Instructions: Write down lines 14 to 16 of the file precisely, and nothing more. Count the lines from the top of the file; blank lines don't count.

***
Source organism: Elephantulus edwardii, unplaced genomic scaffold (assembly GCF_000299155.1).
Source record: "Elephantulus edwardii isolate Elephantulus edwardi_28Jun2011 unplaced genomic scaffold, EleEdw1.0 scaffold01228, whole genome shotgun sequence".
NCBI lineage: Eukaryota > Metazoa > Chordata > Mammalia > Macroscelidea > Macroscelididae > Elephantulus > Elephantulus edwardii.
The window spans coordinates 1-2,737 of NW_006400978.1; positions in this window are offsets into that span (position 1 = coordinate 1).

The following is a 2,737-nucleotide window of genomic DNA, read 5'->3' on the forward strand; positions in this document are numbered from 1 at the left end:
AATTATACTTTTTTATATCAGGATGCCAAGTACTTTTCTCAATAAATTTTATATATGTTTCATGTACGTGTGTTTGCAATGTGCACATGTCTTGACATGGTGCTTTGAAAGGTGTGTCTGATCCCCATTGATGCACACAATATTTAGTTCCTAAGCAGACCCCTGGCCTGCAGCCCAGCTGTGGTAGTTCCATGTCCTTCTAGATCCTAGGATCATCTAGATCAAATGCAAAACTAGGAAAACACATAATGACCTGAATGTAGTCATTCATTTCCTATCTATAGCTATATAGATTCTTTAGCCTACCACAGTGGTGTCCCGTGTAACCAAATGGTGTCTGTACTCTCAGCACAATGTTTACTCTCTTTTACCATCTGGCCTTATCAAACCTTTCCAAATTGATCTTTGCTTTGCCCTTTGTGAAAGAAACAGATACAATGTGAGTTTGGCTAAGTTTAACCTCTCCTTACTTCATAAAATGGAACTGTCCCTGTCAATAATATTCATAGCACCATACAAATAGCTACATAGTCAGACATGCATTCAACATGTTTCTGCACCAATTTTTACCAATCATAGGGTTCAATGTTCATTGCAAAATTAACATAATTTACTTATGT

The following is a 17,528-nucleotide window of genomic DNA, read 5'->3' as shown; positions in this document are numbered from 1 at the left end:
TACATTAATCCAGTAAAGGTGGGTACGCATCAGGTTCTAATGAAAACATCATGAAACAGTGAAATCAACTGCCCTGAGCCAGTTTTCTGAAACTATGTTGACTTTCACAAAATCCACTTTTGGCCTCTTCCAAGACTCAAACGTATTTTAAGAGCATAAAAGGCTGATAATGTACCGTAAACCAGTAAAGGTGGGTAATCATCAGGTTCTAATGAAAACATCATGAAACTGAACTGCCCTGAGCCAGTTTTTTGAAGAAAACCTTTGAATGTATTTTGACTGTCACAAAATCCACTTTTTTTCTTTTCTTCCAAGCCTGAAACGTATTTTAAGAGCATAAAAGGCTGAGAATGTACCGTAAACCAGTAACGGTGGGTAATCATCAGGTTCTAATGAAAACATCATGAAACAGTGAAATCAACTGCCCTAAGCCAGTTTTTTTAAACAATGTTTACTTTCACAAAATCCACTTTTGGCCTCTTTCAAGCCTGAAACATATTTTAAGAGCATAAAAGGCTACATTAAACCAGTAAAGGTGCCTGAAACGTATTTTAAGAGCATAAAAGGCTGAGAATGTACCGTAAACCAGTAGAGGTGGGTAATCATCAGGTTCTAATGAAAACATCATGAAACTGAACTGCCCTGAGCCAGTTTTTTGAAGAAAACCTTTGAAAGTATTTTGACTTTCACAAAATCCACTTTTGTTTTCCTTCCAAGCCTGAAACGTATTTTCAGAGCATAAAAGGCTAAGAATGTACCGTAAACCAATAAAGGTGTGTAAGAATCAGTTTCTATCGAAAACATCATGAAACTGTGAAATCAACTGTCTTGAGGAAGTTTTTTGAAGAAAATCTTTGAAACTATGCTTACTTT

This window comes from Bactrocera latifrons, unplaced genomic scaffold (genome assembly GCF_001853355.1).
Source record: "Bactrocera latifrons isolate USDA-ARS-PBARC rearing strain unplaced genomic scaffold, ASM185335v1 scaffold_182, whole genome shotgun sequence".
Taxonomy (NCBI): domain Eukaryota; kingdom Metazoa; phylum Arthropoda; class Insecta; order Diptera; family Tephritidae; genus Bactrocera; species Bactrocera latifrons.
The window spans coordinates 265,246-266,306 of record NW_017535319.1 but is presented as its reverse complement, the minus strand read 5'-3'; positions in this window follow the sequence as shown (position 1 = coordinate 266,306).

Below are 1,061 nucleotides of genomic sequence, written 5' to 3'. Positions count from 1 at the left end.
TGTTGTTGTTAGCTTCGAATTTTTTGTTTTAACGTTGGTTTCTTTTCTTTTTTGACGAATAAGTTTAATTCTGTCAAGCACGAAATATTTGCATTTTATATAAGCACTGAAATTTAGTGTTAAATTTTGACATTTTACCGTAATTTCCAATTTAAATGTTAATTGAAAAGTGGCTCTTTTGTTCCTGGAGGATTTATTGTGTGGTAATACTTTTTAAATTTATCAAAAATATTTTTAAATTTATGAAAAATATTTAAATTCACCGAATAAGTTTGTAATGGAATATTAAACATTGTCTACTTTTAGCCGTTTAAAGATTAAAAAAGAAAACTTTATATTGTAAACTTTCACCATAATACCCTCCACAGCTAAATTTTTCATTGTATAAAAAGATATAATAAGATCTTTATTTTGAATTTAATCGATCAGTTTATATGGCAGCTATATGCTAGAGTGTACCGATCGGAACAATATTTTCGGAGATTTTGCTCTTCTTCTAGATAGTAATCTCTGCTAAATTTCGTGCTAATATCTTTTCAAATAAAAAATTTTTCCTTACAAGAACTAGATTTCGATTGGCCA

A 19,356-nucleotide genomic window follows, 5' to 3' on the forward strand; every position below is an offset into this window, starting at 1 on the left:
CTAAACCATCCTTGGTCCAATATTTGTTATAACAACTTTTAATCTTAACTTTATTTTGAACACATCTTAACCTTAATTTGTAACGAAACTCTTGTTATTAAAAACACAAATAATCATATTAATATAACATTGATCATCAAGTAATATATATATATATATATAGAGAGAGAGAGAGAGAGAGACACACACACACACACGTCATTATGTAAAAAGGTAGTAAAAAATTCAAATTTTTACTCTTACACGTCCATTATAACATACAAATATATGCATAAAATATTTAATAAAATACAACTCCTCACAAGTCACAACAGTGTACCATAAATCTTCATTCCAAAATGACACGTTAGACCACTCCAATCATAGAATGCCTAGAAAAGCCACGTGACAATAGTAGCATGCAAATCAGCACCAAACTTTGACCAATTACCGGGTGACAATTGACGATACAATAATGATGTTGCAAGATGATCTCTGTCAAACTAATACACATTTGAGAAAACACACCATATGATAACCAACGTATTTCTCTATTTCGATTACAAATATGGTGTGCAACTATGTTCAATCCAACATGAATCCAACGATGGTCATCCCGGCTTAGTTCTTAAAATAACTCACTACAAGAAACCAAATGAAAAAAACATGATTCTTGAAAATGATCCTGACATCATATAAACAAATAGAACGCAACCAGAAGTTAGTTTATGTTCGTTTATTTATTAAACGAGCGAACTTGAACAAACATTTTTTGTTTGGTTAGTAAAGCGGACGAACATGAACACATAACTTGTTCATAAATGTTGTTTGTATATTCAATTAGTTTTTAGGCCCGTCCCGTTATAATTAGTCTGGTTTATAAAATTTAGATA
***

TGTTGTTGTTAGCTTCGAATTTTTTGTTTTAACGTTGGTTTCTTTTCTTTTTTGACGAATAAGTTTAATTCTGTCAAGCACGAAATATTTGCATTTTATATAAGCACTGAAATTTAGTGTTAAATTTTGACATTTTACCGTAATTTCCAATTTAAATGTTAATTGAAAAGTGGCTCTTTTGTTCCTGGAGGATTTATTGTGTGGTAATACTTTTTAAATTTATCAAAAATATTTTTAAATTTATGAAAAATATTTAAATTCACCGAATAAGTTTGTAATGGAATATTAAACATTGTCTACTTTTAGCCGTTTAAAGATTAAAAAAGAAAACTTTATATTGTAAACTTTCACCATAATACCCTCCACAGCTAAATTTTTCATTGTATAAAAAGATATAATAAGATCTTTATTTTGAATTTAATCGATCAGTTTATATGGCAGCTATATGCTAGAGTGTACCGATCGGAACAATATTTTCGGAGATTTTGCTCTTCTTCTAGATAGTAATCTCTGCTAAATTTCGTGCTAATATCTTTTCAAATAAAAAATTTTTCCTTACAAGAACTAGATTTCGATTGGCCA

A 19,356-nucleotide genomic window follows, 5' to 3' on the forward strand; every position below is an offset into this window, starting at 1 on the left:
CTAAACCATCCTTGGTCCAATATTTGTTATAACAACTTTTAATCTTAACTTTATTTTGAACACATCTTAACCTTAATTTGTAACGAAACTCTTGTTATTAAAAACACAAATAATCATATTAATATAACATTGATCATCAAGTAATATATATATATATATATAGAGAGAGAGAGAGAGAGAGACACACACACACACACGTCATTATGTAAAAAGGTAGTAAAAAATTCAAATTTTTACTCTTACACGTCCATTATAACATACAAATATATGCATAAAATATTTAATAAAATACAACTCCTCACAAGTCACAACAGTGTACCATAAATCTTCATTCCAAAATGACACGTTAGACCACTCCAATCATAGAATGCCTAGAAAAGCCACGTGACAATAGTAGCATGCAAATCAGCACCAAACTTTGACCAATTACCGGGTGACAATTGACGATACAATAATGATGTTGCAAGATGATCTCTGTCAAACTAATACACATTTGAGAAAACACACCATATGATAACCAACGTATTTCTCTATTTCGATTACAAATATGGTGTGCAACTATGTTCAATCCAACATGAATCCAACGATGGTCATCCCGGCTTAGTTCTTAAAATAACTCACTACAAGAAACCAAATGAAAAAAACATGATTCTTGAAAATGATCCTGACATCATATAAACAAATAGAACGCAACCAGAAGTTAGTTTATGTTCGTTTATTTATTAAACGAGCGAACTTGAACAAACATTTTTTGTTTGGTTAGTAAAGCGGACGAACATGAACACATAACTTGTTCATAAATGTTGTTTGTATATTCAATTAGTTTTTAGGCCCGTCCCGTTATAATTAGTCTGGTTTATAAAATTTAGATA